This is a guest post from Sylvie of Gourmande in the Kitchen. Welcome, Sylvie!
The fresh grassiness of a sprinkle of chopped chives over soup, the robust earthy flavor of fresh thyme leaves on roasted vegetables, and the heady aroma of just-picked mint in your tea are just a few of the reasons it’s easy to fall in love with cooking with fresh herbs.
Fresh herbs offer us good looks, great flavor, and intoxicating scents. Luckily, these rewards aren’t limited to those of us with a garden; just a few pots indoors can supply you with a variety of flavor-enhancing culinary herbs all year long.
Cultivating an extensive herb garden is wonderful if you have a yard, but many people don’t have access to an outdoor space. Fortunately, it’s not hard to grow the same herbs indoors, even in a small space.
If you’re a novice gardener or don’t have much of a green thumb, growing an indoor culinary herb garden is an easy place to start. Most herbs are sun worshipers, so all you need to get started is a nice, sunny place in your house for them to call home.
ALL photos by Sylvie.
Commonly used herbs
Each herb has a different aroma and taste. Choose ones you use the most often in your cooking.
Rosemary is an evergreen herb that is generally found in warm climates, but that will do well inside in containers in colder areas. It has a strong aroma and flavor and is generally used in Mediterranean cuisine.
Basil is a member of the mint family. The most popular kind of basil used in Italian cooking is sweet basil, but another widely-known type is Thai basil.
Chives are a member of the onion family. They grow in clumps like grass, producing hollow, thin leaves. Another popular variety is garlic chives. Both varieties have a mild flavor that is great with eggs or on top of baked potatoes.
Oregano is another Mediterranean herb with a strong flavor; it’s a favorite in Greek and Mexican cuisine. Another herb with a similar flavor profile is Marjoram.
Thyme has woody stems with small intensely aromatic green leaves. It is a classic addition to French cuisine and pairs well with numerous vegetables, meats and egg dishes.
Parsley comes in two main varieties: curled leaf and Italian. The Italian variety is milder and most often used in cooking. It adds freshness to a dish.
Sage is a beautiful herb, with a soft grayish green color. Like oregano and rosemary, it’s another strong herb that should be used sparingly.
Mint comes in two main varieties: spearmint and peppermint. Peppermint is the stronger of the two and is the mint of choice for medicinal purposes like soothing upset stomachs. While spearmint is milder in flavor, either can be used for cooking purposes.
Caring for Your Herbs
Choose a container large enough to accommodate growth and make sure it has ample drainage holes. Also make sure to buy a tray for underneath your pot, to collect and drain off excess water.
- Start with a high quality organic potting soil (one that is appropriate for vegetables) and a few of your favorite herbs.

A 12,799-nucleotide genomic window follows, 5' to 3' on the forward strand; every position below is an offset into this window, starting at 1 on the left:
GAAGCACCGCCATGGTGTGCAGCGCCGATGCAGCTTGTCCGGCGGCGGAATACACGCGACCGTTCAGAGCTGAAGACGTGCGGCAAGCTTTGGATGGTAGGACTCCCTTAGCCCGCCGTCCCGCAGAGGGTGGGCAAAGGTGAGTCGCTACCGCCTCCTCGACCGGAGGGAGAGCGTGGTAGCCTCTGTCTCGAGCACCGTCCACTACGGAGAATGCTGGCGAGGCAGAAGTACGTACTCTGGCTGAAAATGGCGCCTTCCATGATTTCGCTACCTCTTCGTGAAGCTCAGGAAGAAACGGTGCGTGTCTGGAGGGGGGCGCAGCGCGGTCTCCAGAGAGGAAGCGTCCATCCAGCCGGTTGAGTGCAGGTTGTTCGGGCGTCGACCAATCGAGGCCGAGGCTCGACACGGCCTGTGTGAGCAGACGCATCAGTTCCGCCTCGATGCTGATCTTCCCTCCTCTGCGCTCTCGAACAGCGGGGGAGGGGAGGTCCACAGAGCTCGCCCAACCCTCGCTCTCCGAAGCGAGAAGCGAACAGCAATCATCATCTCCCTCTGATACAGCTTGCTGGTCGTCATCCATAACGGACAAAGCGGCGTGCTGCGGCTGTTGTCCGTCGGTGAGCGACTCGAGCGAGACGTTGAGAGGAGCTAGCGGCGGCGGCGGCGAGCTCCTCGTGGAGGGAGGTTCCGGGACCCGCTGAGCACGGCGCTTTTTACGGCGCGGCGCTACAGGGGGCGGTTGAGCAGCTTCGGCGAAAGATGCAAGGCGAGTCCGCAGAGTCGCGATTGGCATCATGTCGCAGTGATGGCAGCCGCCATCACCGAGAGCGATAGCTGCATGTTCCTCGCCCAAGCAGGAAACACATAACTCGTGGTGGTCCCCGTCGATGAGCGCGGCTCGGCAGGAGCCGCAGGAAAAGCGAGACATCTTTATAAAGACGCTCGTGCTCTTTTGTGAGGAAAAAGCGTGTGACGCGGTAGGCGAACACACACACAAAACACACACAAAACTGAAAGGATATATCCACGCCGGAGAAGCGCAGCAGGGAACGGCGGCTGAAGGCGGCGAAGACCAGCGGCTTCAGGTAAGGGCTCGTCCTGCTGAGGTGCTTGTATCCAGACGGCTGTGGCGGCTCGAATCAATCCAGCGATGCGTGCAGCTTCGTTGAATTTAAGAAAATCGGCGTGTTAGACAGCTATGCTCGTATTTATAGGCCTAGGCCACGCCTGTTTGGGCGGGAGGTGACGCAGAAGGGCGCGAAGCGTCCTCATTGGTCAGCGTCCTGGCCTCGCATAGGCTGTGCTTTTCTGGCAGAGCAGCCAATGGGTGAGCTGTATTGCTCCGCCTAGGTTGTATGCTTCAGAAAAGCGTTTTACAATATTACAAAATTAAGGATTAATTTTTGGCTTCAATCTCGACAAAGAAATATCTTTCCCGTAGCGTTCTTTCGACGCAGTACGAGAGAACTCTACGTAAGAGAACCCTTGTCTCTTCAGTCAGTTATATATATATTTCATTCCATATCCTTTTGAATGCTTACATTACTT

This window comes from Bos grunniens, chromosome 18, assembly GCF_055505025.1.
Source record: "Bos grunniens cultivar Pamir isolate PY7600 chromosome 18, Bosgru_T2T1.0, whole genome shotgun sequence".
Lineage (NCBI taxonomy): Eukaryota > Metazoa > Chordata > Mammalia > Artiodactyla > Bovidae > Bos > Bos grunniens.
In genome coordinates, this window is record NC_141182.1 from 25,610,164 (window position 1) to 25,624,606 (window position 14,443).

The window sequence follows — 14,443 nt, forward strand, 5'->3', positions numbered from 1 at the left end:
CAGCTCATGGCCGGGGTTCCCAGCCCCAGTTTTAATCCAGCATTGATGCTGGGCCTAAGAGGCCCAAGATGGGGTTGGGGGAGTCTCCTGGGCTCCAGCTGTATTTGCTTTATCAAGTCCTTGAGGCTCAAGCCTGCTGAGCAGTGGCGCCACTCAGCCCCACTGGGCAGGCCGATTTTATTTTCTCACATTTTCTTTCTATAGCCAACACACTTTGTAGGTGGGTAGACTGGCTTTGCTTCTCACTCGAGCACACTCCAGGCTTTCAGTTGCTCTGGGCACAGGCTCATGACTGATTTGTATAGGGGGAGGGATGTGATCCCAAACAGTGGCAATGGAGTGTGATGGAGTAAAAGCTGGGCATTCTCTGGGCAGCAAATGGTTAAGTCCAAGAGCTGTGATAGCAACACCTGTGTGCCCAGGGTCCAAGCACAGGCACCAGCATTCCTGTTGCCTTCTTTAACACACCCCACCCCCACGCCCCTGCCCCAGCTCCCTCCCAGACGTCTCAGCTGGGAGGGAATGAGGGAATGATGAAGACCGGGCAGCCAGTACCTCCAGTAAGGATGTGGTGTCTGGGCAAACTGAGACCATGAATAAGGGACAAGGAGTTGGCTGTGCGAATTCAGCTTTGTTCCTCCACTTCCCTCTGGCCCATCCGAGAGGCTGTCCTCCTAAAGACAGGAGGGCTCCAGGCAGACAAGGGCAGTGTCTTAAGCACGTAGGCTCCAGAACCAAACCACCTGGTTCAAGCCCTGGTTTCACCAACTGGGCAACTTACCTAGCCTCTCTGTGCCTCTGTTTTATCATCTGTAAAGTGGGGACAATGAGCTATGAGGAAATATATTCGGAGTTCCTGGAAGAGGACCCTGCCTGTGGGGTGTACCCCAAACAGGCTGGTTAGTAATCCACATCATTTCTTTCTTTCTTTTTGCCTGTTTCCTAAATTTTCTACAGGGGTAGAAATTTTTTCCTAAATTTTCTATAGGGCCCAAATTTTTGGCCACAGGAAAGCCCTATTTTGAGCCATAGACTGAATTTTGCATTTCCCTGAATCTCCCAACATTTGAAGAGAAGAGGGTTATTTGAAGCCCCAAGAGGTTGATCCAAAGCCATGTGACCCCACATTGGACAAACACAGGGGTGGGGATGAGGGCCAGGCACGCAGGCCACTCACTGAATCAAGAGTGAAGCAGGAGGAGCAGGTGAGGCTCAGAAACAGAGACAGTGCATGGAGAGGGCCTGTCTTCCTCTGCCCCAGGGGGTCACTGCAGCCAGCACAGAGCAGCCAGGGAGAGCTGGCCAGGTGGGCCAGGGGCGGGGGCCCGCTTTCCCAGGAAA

- Fill the pot with soil about three quarters of the way up.
- Moisten the soil lightly with water until moist but not wet.
- Remove the herbs from their containers, loosening the soil at the root base, taking care not to damage the roots.
- Evenly space the herbs in the pot and fill with enough potting soil to cover to the top of the root ball.
- Pat the soil down lightly and water well when finished.
TIP: Mint grows like a weed and can easily overtake and crowd out other herbs, so it’s best planted in its own container.
Light is the most important element in growing indoor herbs. Find a spot in your house that gets at least 6 to 8 hours of light per day. If you find your herbs are growing long stems but few leaves, then they are probably not getting enough light and are stretching to find it.
TIP: Regularly rotate the orientation of your pots with respect to the source of sunlight so that they don’t lean in one direction.
Water each herb according to its individual needs. To test whether your herbs need watering, insert one finger up to the knuckle into the soil to test for dryness. If the soil is dry, water the herbs. Make a habit of testing the soil before you water your herbs to prevent overwatering.
Good drainage is also important; don’t let water accumulate at the bottom of the pot. Water thoroughly, then let drain completely to avoid water logging the roots. Leaves turning yellow are one of the first signs of overwatering.
TIP: Plant herbs with similar watering requirements together. Rosemary, for example, prefer to remain on the dry side while basil needs to be watered frequently.
Regular clipping will promote further growth. Even young plants need to be clipped regularly to encourage them to branch out and become fuller, but don’t cut more than a third off.
If your herbs start flowering, they are not being clipped regularly enough. Cut off the blooms and clip back down to one third.
Growing your own herbs indoors can be a rewarding experience that doesn’t require a lot of experience or effort to be successful. Their beauty and aroma are sure to inspire your cooking creativity.
What are some of your favorite herbs?